We grow or stagnate. We agree or disagree. We capitulate or fight. We may compromise or we may realize that some compromises are too soul-crushing to even consider. Some of us spend far too much time looking at the road away from home before we dare to pack our bags to search for another. I did… this road, in fact.
I miss mix tapes. Freddie mourned the death of radio. My father clung to record albums. My great-grandparents likely groused about people listening to music on machines rather than gathering around actual music instruments to create it. What will those born today mourn? Who knows. It is the familiar that we miss… regardless of its form du jour . My students will likely never understand why I wish to hold a book with paper pages… and their children will likely never quite get it when they grow nostalgic for the small, glowing screens of their cell phones.
The music remains… the passion remains. The hunger to create and desire to share that which we create? That remains. We use words and music and art to share all that is human… the good, bad, and ugly. We love – as we live – sometimes quietly in dark rooms… other times fiercely… out loud… in the brightest light of day.
There is no real point in all of this,
except to say:
I see you.
I see your passion for life and your struggle to best live that life. I watch – with fascination and delight – some of the stuff you do – and the ways in which you do it. I wince as you make some of the same mistakes I made. I wish there was an easier way to learn, but we’ve all been there, done that. You’ll make beautiful brush-strokes in life and you’ll scrap some canvases to start anew. I see myself in students, sure, but often I see you behaving in ways so unlike mine at your age. I envy your bold dance moves across life’s stage.
We share – this place and this time – with wonderful soundtracks playing across the messy business of life and learning. I give you Freddie and you share your favorite artists with me. I see you. I hear you.
Some of the wonderful music students have shared with me recently:
As not all Carmen courses are visible, I wanted to post here to clarify deadlines for our first assignments.
NO ASSIGNMENTS are due this weekend. While I had planned to collect some (mentioned in class) I want to be certain everyone has a fair amount of time. To that end, NONE of you will have assignments due until next week.
Remember to get your books! Then, go out and enjoy the weather as you can. You will have plenty of work in the weeks ahead.
BOOKS NEEDED (as mentioned in class)
5440: NO textbook to buy. All readings provided to students electronically.
3440: One textbook is required (see post about the two editions from which you may choose)
2367: Second Shift by Arlie Hochschild (link to book on Amazon, available from numerous other outlets.
We (HDFS) use the Discovering Human Sexuality textbook by Levay-Baldwin-Baldwin.
We have been using the 3rd Edition and are moving to the 4th Edition.
In an attempt to ease the pain associated with new editions (and their price tag), I am permitting my AUTUMN 2018 students to use the 3rd OR 4th Edition.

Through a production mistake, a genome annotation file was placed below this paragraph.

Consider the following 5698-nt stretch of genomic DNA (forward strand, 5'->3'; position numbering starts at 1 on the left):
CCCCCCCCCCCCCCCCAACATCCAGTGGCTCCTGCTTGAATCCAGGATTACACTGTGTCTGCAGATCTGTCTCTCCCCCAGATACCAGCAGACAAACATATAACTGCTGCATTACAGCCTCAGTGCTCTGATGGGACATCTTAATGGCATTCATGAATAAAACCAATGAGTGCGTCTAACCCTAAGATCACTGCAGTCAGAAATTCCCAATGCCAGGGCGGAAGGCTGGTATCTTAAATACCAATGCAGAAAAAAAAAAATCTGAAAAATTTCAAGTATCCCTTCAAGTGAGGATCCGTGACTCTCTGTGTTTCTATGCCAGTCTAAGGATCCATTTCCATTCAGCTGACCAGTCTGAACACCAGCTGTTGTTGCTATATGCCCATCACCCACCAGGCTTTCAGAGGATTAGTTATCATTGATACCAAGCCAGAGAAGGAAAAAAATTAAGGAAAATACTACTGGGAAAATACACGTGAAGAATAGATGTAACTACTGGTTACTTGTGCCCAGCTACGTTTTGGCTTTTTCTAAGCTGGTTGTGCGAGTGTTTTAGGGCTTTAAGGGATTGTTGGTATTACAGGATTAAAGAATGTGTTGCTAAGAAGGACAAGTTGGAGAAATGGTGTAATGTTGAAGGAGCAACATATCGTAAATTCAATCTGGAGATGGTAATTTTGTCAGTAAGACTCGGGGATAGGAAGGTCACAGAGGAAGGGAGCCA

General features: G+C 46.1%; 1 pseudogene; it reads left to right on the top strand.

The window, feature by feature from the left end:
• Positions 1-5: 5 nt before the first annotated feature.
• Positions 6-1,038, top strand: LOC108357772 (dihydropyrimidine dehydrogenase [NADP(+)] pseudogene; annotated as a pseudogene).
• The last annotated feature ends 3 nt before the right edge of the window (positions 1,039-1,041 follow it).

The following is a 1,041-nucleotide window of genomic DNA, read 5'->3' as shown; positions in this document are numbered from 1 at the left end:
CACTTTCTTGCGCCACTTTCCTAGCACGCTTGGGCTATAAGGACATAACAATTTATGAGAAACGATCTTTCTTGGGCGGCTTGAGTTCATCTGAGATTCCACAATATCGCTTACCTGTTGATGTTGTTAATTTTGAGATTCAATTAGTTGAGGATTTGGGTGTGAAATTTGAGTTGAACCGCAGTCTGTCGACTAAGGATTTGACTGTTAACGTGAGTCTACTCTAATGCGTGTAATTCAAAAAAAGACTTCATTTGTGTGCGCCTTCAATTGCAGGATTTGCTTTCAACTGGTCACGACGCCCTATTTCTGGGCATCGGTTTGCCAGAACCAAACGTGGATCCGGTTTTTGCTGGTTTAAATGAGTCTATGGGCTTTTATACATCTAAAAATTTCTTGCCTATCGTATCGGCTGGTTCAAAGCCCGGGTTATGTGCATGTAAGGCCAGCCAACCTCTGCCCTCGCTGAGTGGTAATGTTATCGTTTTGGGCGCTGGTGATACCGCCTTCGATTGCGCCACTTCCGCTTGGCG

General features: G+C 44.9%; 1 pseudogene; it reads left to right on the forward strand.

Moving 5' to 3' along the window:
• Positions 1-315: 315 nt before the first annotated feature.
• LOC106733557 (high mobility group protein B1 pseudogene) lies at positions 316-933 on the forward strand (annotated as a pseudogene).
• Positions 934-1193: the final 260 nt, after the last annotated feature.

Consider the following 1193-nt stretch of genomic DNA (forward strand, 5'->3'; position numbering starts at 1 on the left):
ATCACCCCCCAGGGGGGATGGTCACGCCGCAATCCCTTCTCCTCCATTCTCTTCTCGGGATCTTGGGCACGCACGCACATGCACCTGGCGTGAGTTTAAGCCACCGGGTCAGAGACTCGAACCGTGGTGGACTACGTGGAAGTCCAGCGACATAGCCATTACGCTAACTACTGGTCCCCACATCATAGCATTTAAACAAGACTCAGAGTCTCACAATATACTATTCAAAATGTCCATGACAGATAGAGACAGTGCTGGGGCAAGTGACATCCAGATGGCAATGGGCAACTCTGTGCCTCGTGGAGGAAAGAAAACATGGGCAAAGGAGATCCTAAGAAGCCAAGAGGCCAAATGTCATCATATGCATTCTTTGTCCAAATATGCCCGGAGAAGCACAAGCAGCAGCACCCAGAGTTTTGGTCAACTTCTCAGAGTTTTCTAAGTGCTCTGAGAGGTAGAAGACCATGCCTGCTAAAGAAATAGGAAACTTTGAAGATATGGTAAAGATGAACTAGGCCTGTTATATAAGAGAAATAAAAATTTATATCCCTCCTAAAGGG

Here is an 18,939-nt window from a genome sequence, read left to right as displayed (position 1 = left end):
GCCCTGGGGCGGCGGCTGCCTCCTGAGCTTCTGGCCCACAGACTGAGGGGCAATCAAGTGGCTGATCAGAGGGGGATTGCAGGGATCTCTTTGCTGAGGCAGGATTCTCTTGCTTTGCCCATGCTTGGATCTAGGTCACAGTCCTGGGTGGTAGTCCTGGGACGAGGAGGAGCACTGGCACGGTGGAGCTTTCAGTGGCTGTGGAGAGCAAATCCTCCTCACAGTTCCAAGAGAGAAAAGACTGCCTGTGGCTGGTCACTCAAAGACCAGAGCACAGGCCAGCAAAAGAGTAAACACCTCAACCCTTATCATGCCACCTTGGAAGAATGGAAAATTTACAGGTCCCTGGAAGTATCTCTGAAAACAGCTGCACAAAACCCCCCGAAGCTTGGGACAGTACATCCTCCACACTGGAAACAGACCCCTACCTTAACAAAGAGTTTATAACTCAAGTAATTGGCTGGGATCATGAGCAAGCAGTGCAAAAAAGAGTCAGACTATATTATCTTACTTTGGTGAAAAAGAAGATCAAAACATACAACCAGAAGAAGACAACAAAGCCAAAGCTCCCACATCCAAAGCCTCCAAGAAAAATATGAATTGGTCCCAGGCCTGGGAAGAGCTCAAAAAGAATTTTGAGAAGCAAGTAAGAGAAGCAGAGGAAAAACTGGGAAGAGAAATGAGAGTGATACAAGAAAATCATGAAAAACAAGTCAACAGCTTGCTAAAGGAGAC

I struggled with this decision. It will complicate my life somewhat. Dr. Miller has moved to the 4th edition and I will next semester, but I’m going to do my best to allow those who’ve managed to get a used text the opportunity to use it.
To that end – I’ll be rearranging some quizzes because SOME material IS different. The majority of it is not, and I do not believe your experience in my course will suffer as a result.
To avoid any confusion, I’m placing a link to the amazon version of each edition. This is NOT to say you should purchase them from Amazon! It’s just a good way to provide info on both.
We’ll speak about this in class, but here’s the info (and links) for both.
3rd Edition: The Black Book
4th Edition: The White Book
I can’t believe the summer is gone – well, I still have veggies growing so it’s summer at my house until the last squash is picked 🙂
The corn is finished, though. Is that not sad?
I’m looking forward to a
wild busy productive… yes… PRODUCTIVE fall semester.
I’ll be teaching one section of HDFS 5440, one section of HDFS 3440, and two sections of HDFS 2367. Information about the courses I teach is available via page link above or by clicking here. I’ll be adding a page soon to share information about current/upcoming research for those who are interested.
I’ll be a faculty mentor in OSU STEP as well. It will be a very productive semester, indeed.
For those who are curious, I answer some of students’ most frequently asked personal questions on a page devoted to that silliness. Some are not so silly, I suppose.
I have silly dogs, though.
Let’s get going then, shall we?
See you in class.
One of my fond childhood memories – all twisted up in the sad bits – is of sleeping in the same room my mother slept in when she was a child. At the time, of course, I had no concept that it was special or somewhat of a legacy experience. While the mattresses changed over time, here I was in the same iron bed frame that surrounded my own mom.